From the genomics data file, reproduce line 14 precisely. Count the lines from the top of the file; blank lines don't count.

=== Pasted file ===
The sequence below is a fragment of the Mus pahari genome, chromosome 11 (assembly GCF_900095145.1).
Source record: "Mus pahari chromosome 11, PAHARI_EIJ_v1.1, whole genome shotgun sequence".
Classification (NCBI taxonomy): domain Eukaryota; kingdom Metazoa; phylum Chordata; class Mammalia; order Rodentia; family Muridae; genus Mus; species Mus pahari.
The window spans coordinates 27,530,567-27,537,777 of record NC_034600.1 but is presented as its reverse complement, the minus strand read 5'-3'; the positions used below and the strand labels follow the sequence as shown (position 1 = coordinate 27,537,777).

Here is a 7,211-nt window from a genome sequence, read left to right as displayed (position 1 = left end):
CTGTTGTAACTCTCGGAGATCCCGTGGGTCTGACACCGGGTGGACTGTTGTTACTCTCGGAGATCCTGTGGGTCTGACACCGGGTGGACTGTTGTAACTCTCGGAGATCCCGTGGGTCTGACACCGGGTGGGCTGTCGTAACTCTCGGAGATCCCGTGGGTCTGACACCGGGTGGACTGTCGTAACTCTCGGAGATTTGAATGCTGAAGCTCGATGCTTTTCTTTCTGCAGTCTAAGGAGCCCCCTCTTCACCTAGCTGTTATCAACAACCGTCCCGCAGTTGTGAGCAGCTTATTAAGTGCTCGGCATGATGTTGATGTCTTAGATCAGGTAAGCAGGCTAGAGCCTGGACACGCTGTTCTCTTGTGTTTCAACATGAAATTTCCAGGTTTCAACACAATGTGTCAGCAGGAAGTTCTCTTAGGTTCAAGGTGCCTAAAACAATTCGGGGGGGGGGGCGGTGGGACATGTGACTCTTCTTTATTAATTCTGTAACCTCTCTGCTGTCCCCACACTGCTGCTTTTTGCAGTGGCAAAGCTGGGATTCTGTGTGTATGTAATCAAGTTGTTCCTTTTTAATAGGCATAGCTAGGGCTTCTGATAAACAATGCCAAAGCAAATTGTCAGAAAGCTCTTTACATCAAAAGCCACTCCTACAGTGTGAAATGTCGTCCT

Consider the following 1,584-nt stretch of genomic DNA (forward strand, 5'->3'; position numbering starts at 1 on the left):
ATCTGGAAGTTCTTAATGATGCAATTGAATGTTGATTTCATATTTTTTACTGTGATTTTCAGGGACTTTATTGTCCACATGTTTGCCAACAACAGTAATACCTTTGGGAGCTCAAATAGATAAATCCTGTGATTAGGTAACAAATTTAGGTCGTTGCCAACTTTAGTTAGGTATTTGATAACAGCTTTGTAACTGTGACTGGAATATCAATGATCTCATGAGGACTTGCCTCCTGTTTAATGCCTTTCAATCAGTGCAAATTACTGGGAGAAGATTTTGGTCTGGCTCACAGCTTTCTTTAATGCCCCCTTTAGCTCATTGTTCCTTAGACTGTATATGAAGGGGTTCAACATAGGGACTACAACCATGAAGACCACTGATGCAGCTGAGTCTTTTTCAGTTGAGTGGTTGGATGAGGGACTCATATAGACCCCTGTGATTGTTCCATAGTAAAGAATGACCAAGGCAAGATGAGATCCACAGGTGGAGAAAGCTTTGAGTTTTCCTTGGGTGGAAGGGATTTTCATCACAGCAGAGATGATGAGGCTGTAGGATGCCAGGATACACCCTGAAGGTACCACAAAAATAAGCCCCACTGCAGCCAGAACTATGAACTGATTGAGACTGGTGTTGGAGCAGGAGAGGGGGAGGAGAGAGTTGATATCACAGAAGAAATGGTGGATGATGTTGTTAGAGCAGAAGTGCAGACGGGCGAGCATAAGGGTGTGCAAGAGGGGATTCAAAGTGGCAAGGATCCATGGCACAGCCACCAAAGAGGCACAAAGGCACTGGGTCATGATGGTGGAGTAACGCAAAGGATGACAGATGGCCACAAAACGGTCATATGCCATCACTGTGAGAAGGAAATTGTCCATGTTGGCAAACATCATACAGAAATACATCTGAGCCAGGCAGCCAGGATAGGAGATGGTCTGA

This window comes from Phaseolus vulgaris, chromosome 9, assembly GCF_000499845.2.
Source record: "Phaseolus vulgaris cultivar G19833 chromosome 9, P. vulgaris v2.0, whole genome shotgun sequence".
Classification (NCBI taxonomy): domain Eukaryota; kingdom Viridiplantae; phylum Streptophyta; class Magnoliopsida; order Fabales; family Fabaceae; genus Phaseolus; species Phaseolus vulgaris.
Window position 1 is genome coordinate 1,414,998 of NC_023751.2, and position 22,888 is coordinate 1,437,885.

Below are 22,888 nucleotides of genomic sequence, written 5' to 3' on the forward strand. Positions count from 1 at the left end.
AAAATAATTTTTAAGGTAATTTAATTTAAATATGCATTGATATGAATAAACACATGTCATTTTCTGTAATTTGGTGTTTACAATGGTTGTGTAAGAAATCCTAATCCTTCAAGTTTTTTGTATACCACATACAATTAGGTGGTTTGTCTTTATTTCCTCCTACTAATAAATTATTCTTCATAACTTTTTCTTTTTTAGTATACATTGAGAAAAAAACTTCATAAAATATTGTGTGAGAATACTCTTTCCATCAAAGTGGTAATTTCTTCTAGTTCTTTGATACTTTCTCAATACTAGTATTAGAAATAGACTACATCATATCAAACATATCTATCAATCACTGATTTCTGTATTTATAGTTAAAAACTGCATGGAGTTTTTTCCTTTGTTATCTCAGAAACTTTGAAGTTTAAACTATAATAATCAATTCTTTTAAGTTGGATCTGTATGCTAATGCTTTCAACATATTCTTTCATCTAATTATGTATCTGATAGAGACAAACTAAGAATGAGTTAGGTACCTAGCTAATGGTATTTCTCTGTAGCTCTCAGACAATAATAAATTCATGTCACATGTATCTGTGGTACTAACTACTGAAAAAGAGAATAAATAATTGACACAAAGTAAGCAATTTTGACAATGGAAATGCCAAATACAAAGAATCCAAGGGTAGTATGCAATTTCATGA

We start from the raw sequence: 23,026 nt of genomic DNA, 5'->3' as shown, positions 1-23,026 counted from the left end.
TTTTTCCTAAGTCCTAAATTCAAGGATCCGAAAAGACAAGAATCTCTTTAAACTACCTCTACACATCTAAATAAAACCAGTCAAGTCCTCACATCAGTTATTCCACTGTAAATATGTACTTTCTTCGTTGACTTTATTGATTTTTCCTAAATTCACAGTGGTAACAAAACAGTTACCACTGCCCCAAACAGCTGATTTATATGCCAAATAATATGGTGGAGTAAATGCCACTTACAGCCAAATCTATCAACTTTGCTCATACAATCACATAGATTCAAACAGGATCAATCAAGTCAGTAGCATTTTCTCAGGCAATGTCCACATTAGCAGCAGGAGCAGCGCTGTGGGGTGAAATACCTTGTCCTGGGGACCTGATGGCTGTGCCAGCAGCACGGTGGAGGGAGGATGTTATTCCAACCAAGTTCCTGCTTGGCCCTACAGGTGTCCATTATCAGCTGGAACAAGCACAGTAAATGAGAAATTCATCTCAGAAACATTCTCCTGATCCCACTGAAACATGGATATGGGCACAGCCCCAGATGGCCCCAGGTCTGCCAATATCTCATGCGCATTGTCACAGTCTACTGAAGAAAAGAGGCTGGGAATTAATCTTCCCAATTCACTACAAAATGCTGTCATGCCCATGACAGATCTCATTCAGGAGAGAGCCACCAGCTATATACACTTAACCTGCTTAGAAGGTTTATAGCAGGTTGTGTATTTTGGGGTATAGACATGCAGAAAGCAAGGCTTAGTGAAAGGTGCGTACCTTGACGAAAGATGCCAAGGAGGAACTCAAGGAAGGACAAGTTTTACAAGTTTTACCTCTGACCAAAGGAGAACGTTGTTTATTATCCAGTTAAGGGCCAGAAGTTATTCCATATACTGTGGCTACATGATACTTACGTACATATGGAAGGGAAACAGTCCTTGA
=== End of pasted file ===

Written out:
AAAATAATTTTTAAGGTAATTTAATTTAAATATGCATTGATATGAATAAACACATGTCATTTTCTGTAATTTGGTGTTTACAATGGTTGTGTAAGAAATCCTAATCCTTCAAGTTTTTTGTATACCACATACAATTAGGTGGTTTGTCTTTATTTCCTCCTACTAATAAATTATTCTTCATAACTTTTTCTTTTTTAGTATACATTGAGAAAAAAACTTCATAAAATATTGTGTGAGAATACTCTTTCCATCAAAGTGGTAATTTCTTCTAGTTCTTTGATACTTTCTCAATACTAGTATTAGAAATAGACTACATCATATCAAACATATCTATCAATCACTGATTTCTGTATTTATAGTTAAAAACTGCATGGAGTTTTTTCCTTTGTTATCTCAGAAACTTTGAAGTTTAAACTATAATAATCAATTCTTTTAAGTTGGATCTGTATGCTAATGCTTTCAACATATTCTTTCATCTAATTATGTATCTGATAGAGACAAACTAAGAATGAGTTAGGTACCTAGCTAATGGTATTTCTCTGTAGCTCTCAGACAATAATAAATTCATGTCACATGTATCTGTGGTACTAACTACTGAAAAAGAGAATAAATAATTGACACAAAGTAAGCAATTTTGACAATGGAAATGCCAAATACAAAGAATCCAAGGGTAGTATGCAATTTCATGA